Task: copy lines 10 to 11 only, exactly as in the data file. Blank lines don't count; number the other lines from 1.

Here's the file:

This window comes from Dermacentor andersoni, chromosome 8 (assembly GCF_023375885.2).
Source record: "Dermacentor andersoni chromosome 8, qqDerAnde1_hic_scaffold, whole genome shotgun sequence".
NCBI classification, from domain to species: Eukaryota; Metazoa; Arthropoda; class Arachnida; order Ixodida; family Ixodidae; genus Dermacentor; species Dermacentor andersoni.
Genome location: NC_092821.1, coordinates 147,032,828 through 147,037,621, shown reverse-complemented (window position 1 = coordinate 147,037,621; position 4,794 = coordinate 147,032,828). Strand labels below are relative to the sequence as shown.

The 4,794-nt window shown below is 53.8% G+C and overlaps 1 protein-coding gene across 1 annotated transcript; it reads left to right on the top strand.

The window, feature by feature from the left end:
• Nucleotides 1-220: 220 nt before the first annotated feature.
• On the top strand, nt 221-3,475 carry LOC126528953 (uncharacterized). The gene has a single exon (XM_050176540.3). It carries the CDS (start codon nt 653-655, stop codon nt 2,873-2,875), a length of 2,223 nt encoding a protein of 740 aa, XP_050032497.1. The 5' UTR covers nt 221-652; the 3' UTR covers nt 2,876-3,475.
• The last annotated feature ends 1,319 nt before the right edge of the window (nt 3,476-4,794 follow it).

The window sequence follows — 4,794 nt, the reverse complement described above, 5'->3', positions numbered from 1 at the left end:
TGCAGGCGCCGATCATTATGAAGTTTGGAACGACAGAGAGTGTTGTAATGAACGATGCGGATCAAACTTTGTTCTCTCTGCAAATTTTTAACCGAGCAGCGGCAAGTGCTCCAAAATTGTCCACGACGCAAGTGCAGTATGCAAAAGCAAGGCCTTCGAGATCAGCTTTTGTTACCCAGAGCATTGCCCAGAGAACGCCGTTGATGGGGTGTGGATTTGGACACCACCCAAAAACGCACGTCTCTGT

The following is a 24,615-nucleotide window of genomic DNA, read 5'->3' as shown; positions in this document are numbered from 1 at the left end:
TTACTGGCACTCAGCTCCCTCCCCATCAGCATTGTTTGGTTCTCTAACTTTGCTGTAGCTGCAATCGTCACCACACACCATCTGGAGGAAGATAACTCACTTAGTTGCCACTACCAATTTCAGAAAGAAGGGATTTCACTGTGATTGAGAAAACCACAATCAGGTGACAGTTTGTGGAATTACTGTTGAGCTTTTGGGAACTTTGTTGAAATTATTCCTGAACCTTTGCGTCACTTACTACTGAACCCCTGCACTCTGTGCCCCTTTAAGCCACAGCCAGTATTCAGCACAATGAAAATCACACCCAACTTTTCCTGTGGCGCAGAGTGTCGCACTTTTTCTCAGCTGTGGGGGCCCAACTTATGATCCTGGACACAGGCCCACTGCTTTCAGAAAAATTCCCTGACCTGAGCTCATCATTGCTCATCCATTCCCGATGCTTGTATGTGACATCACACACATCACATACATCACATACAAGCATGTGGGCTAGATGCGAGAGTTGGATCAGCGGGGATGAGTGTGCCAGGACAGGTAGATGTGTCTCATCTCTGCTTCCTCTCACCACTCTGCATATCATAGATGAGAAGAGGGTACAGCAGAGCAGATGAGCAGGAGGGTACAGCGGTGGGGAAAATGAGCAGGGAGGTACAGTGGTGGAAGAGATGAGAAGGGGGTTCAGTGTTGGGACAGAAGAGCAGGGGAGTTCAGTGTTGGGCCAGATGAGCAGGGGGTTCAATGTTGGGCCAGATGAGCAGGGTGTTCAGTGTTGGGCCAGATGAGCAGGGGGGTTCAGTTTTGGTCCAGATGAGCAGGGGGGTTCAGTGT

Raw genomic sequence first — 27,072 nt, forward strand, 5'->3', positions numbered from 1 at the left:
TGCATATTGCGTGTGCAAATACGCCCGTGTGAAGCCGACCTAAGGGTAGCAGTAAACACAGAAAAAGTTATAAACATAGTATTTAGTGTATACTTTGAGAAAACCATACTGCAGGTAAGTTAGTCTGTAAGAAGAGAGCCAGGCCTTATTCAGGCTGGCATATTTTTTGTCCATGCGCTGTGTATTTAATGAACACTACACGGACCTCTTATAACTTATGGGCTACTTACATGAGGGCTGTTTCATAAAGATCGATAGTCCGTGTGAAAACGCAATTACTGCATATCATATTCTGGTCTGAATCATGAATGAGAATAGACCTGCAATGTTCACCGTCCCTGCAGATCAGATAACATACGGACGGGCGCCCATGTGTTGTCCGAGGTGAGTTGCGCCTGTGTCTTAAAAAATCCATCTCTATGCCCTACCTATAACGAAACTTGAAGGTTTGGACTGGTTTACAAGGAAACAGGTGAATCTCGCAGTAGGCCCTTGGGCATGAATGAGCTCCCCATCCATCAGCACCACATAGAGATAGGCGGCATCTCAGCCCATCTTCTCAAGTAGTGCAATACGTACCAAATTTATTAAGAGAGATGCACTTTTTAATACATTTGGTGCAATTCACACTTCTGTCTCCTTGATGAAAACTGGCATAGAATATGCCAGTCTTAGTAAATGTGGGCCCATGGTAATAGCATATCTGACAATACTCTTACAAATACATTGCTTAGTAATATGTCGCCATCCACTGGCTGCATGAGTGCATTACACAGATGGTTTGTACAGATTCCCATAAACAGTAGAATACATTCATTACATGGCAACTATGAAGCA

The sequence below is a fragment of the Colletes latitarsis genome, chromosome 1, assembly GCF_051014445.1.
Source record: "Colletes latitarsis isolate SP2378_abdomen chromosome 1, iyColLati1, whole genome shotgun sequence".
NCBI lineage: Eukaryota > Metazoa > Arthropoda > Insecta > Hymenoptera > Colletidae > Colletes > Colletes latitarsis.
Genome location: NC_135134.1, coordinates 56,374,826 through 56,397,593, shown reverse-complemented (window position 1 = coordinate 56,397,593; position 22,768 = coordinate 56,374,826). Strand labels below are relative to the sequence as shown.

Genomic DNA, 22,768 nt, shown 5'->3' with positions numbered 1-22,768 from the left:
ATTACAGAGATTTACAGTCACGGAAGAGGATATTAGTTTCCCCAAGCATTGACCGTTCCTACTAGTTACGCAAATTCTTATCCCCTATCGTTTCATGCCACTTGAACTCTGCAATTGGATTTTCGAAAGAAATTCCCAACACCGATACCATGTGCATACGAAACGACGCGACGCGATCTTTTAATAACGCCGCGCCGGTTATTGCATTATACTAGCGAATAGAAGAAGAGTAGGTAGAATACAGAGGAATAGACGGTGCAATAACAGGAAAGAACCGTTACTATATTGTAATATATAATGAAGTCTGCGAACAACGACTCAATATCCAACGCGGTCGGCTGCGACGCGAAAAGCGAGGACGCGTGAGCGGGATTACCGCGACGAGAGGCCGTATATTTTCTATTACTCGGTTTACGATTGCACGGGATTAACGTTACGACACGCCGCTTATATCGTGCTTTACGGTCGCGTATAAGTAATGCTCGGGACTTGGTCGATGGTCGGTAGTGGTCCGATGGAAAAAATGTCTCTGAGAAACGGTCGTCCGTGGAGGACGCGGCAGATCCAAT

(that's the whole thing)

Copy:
The window sequence follows — 4,794 nt, the reverse complement described above, 5'->3', positions numbered from 1 at the left end:
TGCAGGCGCCGATCATTATGAAGTTTGGAACGACAGAGAGTGTTGTAATGAACGATGCGGATCAAACTTTGTTCTCTCTGCAAATTTTTAACCGAGCAGCGGCAAGTGCTCCAAAATTGTCCACGACGCAAGTGCAGTATGCAAAAGCAAGGCCTTCGAGATCAGCTTTTGTTACCCAGAGCATTGCCCAGAGAACGCCGTTGATGGGGTGTGGATTTGGACACCACCCAAAAACGCACGTCTCTGT